Only slightly more than 10 percent of all home sales in December were distressed properties. CoreLogic said on Wednesday that sales of lender owned real estate (REO) accounted for 6.9 percent of sales and short sales for 3.4 percent. The combined total of 10.3 percent was down 2.8 percentage points from December 2014 and was 1.5 percentage points below those sales in November.
At the peak in January 2009 distressed sales totaled 32.4 percent of all sales, with REO sales alone taking a 27.9 percent share. The REO share in December 2015 was the lowest for any December since 2006.
The distressed sales share decreased year-over-year in all but eight states. Maryland had the largest share of such sales at 20.2 percent followed by Connecticut (19.2 percent), Florida (18.5 percent), Michigan (18.2 percent) and Illinois (17.6 percent). The share of distressed sales has fallen in Nevada by 5.1 percentage points from the previous year, the largest decline of any state. California had the largest improvement of any state from its peak distressed sales share, falling 59.5 percentage points from its January 2009 peak of 67.4 percent. While some states stand out as having high distressed sales shares, only North Dakota and the District of Columbia are within one percentage point of their pre-crisis levels.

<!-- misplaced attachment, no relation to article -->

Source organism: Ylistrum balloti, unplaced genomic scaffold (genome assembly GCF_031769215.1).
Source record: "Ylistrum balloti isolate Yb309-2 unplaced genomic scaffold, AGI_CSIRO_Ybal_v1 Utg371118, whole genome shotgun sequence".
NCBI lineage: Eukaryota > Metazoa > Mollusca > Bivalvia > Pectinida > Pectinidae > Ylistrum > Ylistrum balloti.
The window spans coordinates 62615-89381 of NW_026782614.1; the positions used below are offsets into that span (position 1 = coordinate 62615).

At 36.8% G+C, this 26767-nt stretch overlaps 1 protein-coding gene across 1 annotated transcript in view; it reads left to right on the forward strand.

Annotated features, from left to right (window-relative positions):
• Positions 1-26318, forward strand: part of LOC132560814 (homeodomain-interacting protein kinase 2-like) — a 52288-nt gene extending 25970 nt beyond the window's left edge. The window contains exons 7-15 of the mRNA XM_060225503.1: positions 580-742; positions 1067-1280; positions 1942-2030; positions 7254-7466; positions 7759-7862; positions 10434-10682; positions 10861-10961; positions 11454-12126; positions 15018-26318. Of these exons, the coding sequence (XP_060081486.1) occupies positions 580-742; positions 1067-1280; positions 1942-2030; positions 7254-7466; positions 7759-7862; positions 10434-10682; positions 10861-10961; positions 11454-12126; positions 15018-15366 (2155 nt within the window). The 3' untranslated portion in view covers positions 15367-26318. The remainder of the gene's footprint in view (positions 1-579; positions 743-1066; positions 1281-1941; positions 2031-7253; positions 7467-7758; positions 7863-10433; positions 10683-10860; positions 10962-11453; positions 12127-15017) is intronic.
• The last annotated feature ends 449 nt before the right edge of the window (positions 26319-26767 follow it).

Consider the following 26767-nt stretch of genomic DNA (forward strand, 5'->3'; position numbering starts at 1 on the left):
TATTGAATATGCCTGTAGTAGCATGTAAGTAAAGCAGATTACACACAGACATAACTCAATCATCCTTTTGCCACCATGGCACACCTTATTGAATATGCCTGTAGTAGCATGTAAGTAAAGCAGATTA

Of the 25 largest Core Based Statistical Areas (CBSAs) based on mortgage loan count, Orlando had the largest share of distressed sales at 20.4 percent, followed by Baltimore (20.3 percent), Tampa-St. Petersburg-Clearwater, (20.2 percent), Chicago (20.1 percent) and Las Vegas (14.5 percent).
CoreLogic says there will always be some level of distress in the housing market, and by comparison, the pre-crisis share of distressed sales was traditionally about 2 percent. If the current year-over-year decrease in the distressed sales share continues, it will reach that "normal" 2-percent mark in mid-2018.